I caught the tail end of an interview with Ernie Banks on NPR yesterday. He played shortstop, and then first base for the Cubs in the 50 ‘s and 60′s. Several things about him struck me as interesting. For one, he seems unusually humble for a ball player (Barry Bonds, A-Rod I’m looking at you), and he really did seem to enjoy just getting out and playing the game.
How refreshing in an era of multimillion dollar contract battles, temper tantrums, doping scandals etc… He stuck with the Cubs despite the fact that he never made it to the World Series, in fact he holds the Major League Record of most games played without a post season appearance.
What the heck does this have to do with yoga you ask? I’ll tell ya.
I have been re-reading B.K.S. Iyengar’s “Light On Yoga” , aka the yoga bible. In it Iyengar outlines the eight limbs of yoga: 1. Yama (moral commandments) 2. Niyama (self-purification by discipline) 3. Asana (postures) 4. Pranayama (breath control) 5. Pratyahara (emancipation of the mind from the senses) 6. Dharana (concentration) 7. Dhyana (meditation) 8. Samadhi (a state of super-consciousness brought on by profound meditation where the individual becomes one with the object of his aspiration). When we hear the word “yoga” most of us think of the asanas, or physical practice of yoga. This is just one of the eight limbs.
Ok now here is the Ernie Banks/ Yoga connection. Let’s take a look at one on the Niyamas, Santosa or contentment. To quote Iyengar:
“Contentment has to be cultivated. A mind that is not content can not concentrate. The yogi feels the lack of nothing and so he is naturally content. Contentment gives bliss unsurpassed to the yogi. A contented man is complete for he knows the love of the Lord and has done his duty. He is blessed for he has known truth and joy.”
Ernie says in his interview that there was talk of him being traded but that he didn’t think about it, he was just so focused on playing. In other words he was practicing Santosa.
Here is Ernie talking about walking out onto Wrigley Field:
“When I walked into that ballpark, my mind just, boom, on the game. ‘Cause it’s a park where you can easily lose your concentration because you’re close to the fans and all of that; and you know, you can see people in the stands walking around, pretty girls, and all of that. You could lose your concentration real fast. And I played the game as if nobody was there but me. That was it. When I walk in a ballpark today, I mean it’s the same thing, just me and the ball.”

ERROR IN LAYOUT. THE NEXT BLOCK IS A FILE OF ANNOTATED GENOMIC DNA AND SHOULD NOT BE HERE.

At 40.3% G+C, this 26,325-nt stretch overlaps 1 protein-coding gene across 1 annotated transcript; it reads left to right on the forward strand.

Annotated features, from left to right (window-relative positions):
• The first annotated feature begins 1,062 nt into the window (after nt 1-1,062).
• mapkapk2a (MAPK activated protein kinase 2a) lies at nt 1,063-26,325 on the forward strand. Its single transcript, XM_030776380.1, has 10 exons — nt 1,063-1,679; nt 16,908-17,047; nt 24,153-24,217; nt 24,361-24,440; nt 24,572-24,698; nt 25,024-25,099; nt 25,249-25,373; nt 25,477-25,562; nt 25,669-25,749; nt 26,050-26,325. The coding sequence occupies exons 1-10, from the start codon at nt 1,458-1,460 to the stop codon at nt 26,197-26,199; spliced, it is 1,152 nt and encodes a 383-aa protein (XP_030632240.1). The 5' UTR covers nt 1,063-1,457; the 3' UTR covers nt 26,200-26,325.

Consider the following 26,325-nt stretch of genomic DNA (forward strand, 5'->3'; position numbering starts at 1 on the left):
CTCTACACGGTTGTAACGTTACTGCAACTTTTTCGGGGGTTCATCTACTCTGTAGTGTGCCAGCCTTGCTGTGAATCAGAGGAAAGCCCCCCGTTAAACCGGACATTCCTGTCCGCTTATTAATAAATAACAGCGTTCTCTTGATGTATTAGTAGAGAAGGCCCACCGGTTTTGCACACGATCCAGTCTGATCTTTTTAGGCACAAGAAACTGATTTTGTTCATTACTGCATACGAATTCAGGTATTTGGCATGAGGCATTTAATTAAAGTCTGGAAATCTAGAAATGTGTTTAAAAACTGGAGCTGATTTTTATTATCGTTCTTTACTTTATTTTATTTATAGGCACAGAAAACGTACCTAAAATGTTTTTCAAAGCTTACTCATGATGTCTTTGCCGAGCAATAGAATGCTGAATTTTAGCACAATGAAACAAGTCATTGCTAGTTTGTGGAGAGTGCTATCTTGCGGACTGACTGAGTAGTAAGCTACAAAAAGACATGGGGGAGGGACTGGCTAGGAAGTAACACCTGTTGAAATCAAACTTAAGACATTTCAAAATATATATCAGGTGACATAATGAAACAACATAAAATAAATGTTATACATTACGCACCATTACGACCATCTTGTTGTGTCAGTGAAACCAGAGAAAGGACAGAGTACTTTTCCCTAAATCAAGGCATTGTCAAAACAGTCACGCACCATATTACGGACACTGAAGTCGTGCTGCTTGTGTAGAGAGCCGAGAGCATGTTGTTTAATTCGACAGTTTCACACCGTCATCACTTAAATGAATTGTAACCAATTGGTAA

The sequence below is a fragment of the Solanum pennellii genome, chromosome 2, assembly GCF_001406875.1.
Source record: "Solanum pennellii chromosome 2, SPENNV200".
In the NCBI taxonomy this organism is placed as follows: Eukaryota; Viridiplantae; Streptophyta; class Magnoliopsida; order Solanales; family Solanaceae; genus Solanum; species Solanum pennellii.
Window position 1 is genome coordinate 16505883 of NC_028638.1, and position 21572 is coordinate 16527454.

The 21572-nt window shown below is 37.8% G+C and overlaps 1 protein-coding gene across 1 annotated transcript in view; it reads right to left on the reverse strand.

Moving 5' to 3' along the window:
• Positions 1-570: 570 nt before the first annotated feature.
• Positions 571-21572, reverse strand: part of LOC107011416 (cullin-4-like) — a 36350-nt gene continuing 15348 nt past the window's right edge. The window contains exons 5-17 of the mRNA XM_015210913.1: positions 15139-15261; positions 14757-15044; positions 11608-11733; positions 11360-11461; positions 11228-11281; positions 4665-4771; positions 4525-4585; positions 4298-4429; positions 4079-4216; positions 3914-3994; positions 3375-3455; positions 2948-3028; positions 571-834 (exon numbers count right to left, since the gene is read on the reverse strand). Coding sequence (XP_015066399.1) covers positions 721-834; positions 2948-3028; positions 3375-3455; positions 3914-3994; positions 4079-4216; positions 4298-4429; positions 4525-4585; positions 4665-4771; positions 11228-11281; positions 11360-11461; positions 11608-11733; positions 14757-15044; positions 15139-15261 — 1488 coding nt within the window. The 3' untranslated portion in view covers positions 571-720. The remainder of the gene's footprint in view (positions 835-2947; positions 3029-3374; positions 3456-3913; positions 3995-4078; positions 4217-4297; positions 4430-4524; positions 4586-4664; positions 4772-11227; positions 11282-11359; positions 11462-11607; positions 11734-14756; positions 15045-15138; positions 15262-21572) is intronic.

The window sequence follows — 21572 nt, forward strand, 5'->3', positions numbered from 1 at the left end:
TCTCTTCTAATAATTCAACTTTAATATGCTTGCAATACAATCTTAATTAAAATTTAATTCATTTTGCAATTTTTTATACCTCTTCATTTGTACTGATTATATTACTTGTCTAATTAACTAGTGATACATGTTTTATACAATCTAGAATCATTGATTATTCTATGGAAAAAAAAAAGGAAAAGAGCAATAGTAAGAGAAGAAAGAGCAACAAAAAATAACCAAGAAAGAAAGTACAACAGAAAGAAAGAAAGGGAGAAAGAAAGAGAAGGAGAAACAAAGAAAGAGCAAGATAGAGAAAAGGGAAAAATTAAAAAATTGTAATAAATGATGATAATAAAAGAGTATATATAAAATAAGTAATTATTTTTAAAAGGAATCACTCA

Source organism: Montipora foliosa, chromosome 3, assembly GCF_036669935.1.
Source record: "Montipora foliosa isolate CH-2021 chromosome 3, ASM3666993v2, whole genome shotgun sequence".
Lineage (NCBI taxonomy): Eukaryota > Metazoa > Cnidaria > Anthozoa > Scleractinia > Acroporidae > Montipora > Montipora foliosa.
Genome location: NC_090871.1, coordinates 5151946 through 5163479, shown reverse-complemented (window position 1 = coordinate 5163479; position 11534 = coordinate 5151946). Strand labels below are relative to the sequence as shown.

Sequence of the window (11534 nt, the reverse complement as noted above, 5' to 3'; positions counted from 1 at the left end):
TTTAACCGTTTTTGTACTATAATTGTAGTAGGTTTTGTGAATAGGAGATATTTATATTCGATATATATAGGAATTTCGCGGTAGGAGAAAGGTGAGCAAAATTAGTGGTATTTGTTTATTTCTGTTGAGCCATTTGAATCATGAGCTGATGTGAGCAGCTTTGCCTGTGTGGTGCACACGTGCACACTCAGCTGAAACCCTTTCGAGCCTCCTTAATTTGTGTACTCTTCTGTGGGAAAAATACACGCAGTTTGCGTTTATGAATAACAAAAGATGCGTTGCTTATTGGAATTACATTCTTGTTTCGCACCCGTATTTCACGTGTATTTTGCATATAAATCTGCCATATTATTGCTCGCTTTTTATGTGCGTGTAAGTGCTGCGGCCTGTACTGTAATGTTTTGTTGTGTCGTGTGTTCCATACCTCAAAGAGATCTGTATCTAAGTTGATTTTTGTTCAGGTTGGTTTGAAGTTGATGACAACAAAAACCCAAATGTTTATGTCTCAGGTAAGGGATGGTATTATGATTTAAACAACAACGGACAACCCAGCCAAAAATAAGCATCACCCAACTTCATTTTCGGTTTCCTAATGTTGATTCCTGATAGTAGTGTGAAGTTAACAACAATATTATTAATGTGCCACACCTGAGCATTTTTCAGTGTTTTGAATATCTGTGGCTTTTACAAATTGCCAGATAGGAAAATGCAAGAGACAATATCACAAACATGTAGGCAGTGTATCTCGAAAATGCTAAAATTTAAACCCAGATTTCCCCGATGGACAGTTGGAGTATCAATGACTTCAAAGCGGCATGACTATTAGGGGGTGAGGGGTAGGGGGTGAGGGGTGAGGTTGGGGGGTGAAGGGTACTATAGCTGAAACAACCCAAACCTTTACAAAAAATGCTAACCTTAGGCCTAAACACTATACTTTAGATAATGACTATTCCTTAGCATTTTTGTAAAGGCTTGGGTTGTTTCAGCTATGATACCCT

This sounds like meditation, or mindfulness, one of the principles of yoga. Meditation helps us control our mind and relax our bodies. It allows us to be more conscious about what’s happening around us and more aware of what’s happening within ourselves. While not easily achieved we can get closer to this ideal with daily practice.
The goal of yoga is to eventually reach a state of Samadhi where the body and senses are at rest as if asleep, but the mind is alert and fully conscious. As Iyengar says “the peace that passeth all understanding”. I would call Ernie’s technique a form of moving meditation.
Have you experienced a zen-like moment where you felt as if you were exactly where you needed to be, doing exactly what you were meant to do, completely focused and not thinking of the past or future, only the here and now? If so tell me about it and what led you to that moment.
As a former dancer and current cute shoe enthusiast (let me just pop into Nordstroms and see what’s on sale…) I am admittedly not the poster child for healthy footwear. As a child I begged my mom for the latest cool boots instead of my dorky sadle oxfords even though getting them on my feet meant me lying on the bed and her using a pair of pliers and some serious muscle.
I am lucky to be genetically gifted with healthy, albeit wide, feet. I cannot say the same for several of my clients. If you suffer from hammer toes, bunions, plantar faciatis (or more often fasciosis according to Dr McClanahan, more on that later) or a host of other foot ailments, one solution may be changing your footwear.